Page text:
Locus, a new line of upright furniture, enables a person to work with a posture halfway between standing and sitting. Martin Keen, industrial designer and founder of Keen Footwear, applied his utilitarian aesthetic to the modern workplace with the introduction of this seating and desk offering from his company, Focal Upright Furniture.
Keen developed the line of upright furniture after using standing desks in his own studio. Standing was tiring, and he soon found himself leaning against a modified seat. Using an old stool with the seat tilted forward, Keen began leaning while working. He realized he was no longer aware of posture, and he energized and able to focus on his work. “There is a place between standing and sitting where our body wants to be,” says Keen. “It’s a natural, neutral posture and it just feels right.”
Research into the phenomenon of “sitting disease” confirmed that this was an improvement on the office cubicle. The first offering from Focal is designed to move with a person and encourage active engagement. Locus supports the user’s natural balancing point, encouraging healthy movement, blood circulation, and oxygen flow.
The Locus seat is constructed of aluminum, steel, bent plywood and polymer (EVA, Delrin®, polypropylene, and glass-reinforced nylon). Standard seating colors are: citrus, chili pepper, deep blue, black, and the cushion can be covered for an additional charge. The seat pan comes in white oak or American walnut and can be upgraded to hand-laid carbon fiber.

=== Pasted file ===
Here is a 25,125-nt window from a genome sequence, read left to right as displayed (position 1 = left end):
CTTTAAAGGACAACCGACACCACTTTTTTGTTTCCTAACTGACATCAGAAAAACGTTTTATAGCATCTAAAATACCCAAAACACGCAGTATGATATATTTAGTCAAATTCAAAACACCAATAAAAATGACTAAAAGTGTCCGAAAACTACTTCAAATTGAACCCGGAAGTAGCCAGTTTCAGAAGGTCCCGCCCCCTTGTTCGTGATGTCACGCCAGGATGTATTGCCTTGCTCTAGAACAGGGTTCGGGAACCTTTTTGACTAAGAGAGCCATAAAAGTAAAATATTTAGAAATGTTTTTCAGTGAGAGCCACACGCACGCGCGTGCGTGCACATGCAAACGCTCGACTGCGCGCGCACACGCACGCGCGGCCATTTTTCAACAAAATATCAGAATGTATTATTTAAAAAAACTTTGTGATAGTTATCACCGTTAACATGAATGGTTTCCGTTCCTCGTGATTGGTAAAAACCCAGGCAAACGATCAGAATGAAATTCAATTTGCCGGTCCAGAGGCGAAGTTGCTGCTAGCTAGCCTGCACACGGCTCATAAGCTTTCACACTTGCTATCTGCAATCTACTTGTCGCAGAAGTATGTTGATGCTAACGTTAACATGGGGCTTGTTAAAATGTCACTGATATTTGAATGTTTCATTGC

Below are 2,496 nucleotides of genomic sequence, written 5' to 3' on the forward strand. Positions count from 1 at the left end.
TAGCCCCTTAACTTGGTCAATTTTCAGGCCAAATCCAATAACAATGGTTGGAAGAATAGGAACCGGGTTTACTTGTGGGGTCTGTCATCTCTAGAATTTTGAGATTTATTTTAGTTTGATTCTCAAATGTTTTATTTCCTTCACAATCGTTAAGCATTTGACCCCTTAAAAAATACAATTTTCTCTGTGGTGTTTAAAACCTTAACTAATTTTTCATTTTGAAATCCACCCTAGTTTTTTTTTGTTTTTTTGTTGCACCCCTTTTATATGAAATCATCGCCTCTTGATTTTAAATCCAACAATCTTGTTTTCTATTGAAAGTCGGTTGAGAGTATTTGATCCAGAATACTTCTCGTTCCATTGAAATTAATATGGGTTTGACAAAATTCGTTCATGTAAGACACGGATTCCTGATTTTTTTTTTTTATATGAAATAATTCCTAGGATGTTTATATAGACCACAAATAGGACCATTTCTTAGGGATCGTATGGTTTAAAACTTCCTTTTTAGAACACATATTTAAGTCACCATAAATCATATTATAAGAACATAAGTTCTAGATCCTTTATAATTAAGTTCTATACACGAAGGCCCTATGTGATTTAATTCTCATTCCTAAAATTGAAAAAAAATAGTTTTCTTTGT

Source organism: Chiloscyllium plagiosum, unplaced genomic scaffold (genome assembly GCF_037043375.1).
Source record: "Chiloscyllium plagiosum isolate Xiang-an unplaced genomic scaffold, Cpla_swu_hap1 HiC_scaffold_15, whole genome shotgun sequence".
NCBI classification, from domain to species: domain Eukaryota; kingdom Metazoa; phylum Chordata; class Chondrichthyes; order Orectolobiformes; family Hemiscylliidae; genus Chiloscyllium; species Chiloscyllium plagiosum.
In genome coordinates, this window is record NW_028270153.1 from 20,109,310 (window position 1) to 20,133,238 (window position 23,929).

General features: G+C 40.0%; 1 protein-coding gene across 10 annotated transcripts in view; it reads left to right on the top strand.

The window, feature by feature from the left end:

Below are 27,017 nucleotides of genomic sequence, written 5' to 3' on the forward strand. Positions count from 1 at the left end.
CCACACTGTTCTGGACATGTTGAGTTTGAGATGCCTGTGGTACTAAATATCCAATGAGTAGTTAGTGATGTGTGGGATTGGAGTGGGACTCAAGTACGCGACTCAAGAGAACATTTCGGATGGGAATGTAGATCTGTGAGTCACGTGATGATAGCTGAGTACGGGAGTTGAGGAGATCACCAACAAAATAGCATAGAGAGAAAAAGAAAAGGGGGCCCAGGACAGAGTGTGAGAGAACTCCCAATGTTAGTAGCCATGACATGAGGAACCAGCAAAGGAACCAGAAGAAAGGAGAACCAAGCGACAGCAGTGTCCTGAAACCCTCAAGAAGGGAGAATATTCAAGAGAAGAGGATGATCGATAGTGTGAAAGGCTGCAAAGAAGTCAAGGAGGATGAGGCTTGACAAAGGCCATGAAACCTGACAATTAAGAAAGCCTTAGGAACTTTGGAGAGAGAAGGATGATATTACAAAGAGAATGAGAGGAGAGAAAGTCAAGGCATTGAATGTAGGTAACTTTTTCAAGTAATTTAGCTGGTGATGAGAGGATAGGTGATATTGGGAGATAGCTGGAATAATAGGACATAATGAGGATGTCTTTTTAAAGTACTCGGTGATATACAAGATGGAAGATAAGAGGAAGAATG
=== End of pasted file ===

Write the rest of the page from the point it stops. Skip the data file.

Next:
The seat can comfortably accommodate a person ranging in height from 5″ to 6.5″ and weighing up to 400 pounds. The range of seat motion laterally is 9° degrees and fore-aft from vertical to 12°.
The Locus desk is constructed of aluminum, steel, hardwood laminate, and polymer (Delrin®). It is available in white oak or American walnut. The top surface measures 30″x48″ and can be angled from flat position to 18°. An optional LED desk light is an upgrade and replaces one of the two cup/pencil holders. The company in currently developing a mount for larger desktop computers.